Government warns independent faith schools over sex segregation
Posted: Wed, 12 Jun 2019
Two independent faith schools which segregate children by sex and one which encourages girls to enter "caring professions" have been warned by the government.
Last week the Department for Education published warning notices sent to the schools in April after they failed Ofsted inspections.
Al-Khair School, an Islamic school in Croydon, was rated 'inadequate' after Ofsted inspectors found male and female pupils were segregated from age 11 without legal justification. This is unlawful because it amounts to discrimination under the Equality Act 2010.
Boys and girls at Al-Khair School must use separate entrances and are segregated for all classes and activities. Ofsted said the policy causes a "detriment" to pupils because "boys and girls cannot learn and socialise together".
Ofsted also said "school leaders come under pressure from the community" to "prevent girls from going scuba diving" and to "increase the memorisation of the Koran".
The school's leaders intend to split the school into separate boys' and girls' schools but had not started the process at the time of the inspection.
Ofsted also criticised the school for failing to vet applicant teachers and visitors to the school appropriately.
Gateshead Jewish Nursery School was also rated 'inadequate' because it unlawfully segregated pupils by sex during formal lesson periods and treated pupils differently depending on their sex.
Inspectors found that reception-age girls were "making basic shapes out of pasta" while children in a boys' class were "discussing a complex story". When boys and girls did not play together outside, staff explained that "boys dominate the bikes".
Ofsted also found children were "routinely exposed to gender stereotyping". When female children were more studious, staff commented "well, they're girls". Ofsted said boys' behaviour was sometimes not as good as that of the girls as a result.
Segregating boys and girls within the same school was ruled unlawful at the High Court in 2017. Al Hijrah School, a state-funded Islamic school in Birmingham, had segregated male and female pupils in all lessons, break and lunchtimes, school trips and school clubs.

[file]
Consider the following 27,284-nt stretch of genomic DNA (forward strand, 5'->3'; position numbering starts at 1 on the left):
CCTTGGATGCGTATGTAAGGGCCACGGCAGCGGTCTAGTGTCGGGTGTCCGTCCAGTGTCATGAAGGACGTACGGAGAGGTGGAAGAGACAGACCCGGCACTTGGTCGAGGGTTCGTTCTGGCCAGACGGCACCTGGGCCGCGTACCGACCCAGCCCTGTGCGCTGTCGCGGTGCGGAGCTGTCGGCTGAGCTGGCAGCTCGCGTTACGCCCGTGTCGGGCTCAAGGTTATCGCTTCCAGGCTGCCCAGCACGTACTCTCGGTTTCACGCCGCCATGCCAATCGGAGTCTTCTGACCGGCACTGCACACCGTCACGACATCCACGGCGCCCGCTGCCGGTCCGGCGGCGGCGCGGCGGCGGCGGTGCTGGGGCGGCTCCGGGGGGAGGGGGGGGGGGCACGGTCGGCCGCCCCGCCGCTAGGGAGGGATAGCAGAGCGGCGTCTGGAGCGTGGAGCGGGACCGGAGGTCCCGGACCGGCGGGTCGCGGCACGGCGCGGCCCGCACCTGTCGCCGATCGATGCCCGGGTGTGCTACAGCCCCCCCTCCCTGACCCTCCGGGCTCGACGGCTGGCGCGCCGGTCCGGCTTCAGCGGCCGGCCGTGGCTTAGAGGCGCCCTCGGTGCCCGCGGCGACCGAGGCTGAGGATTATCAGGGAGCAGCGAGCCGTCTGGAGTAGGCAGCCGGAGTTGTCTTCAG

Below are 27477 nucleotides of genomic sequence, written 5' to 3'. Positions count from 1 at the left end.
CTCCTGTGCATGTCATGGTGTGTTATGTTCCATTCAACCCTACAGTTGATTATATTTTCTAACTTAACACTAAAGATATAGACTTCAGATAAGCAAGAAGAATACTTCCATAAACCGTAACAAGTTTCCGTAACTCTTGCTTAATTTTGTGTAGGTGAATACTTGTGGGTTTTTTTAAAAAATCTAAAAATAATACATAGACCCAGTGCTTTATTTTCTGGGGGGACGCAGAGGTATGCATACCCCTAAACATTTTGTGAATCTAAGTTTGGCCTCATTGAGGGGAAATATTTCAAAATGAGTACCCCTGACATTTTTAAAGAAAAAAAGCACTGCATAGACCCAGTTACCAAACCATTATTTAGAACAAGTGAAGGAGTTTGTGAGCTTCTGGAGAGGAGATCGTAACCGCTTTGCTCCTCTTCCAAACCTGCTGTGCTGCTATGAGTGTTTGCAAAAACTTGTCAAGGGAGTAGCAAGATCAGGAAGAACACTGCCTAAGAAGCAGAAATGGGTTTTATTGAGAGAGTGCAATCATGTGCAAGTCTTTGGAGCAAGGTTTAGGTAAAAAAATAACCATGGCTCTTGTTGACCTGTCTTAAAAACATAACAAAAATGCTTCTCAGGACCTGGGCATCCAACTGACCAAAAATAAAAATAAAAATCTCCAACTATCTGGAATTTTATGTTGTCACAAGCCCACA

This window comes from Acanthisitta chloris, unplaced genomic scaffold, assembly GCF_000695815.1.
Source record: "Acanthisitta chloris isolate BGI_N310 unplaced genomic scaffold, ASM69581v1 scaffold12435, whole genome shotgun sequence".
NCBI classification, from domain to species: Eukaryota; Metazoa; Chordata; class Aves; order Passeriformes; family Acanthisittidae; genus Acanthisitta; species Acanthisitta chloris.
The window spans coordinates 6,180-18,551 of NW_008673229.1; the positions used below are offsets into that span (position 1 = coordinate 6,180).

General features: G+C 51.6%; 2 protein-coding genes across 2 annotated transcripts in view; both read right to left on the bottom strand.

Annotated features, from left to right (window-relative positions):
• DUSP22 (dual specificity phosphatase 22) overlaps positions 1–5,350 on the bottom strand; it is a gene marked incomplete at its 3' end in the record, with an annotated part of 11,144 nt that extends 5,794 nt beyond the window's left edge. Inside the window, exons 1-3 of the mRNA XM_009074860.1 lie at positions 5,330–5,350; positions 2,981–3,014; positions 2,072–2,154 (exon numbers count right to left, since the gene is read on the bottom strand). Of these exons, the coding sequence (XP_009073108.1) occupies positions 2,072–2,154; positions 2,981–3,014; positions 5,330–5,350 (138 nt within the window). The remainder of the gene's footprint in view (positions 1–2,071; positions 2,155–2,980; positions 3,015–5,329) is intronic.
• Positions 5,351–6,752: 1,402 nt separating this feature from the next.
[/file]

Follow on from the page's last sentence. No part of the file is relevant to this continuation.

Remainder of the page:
Gender stereotyping was also evident at Beis Trana Girls' School, a single-sex Jewish school in Stamford Hill in London. Pupils told inspectors they wanted information on careers such as "accountancy and property management", but careers advice and guidance in school "focuses on caring professions".
The school allocates half the pupils' time to "religious studies" and has a "very extensive" faith curriculum in which pupil progress is tracked "with care" and pupils learn about their own culture "in great depth".
In contrast, pupils study secular subjects "at a very superficial level". Their progress in key stages 3 and 4 is not tracked effectively which "does not lead to the standards they are capable of achieving", while the quality of planning and teaching is "weak". Pupils only study three GCSE subjects which "limits pupils' opportunities".
Additionally, teachers "do not acknowledge the diversity of families and relationships in modern Britain" and pupils' understanding of other cultures "is not very deep". Pupils are not taught about the internet, and there are no laboratories to conduct experiments for science lessons.
Beis Trana was rated 'inadequate' in light of these findings.
Schools that receive warnings must improve within a specified period or they will be removed from the independent schools register.
National Secular Society education and schools officer Alastair Lichten said: "These three schools are failing because they impose conservative religious values about gender roles on their pupils.
"It is concerning that two years after sex segregation within the same school was ruled unlawful, there are schools which ignore the law and persist in keeping boys and girls separate.
"It's probably not surprising that at sex segregated and single-sex religious schools, we see gender stereotyping and different standards held for pupils. In the long run, this will harm pupils' access to equal opportunities and their ability to form healthy relationships with people of the opposite sex.
"The government must make it clear that all schools, including independent faith schools, must follow the law and treat male and female pupils equally."
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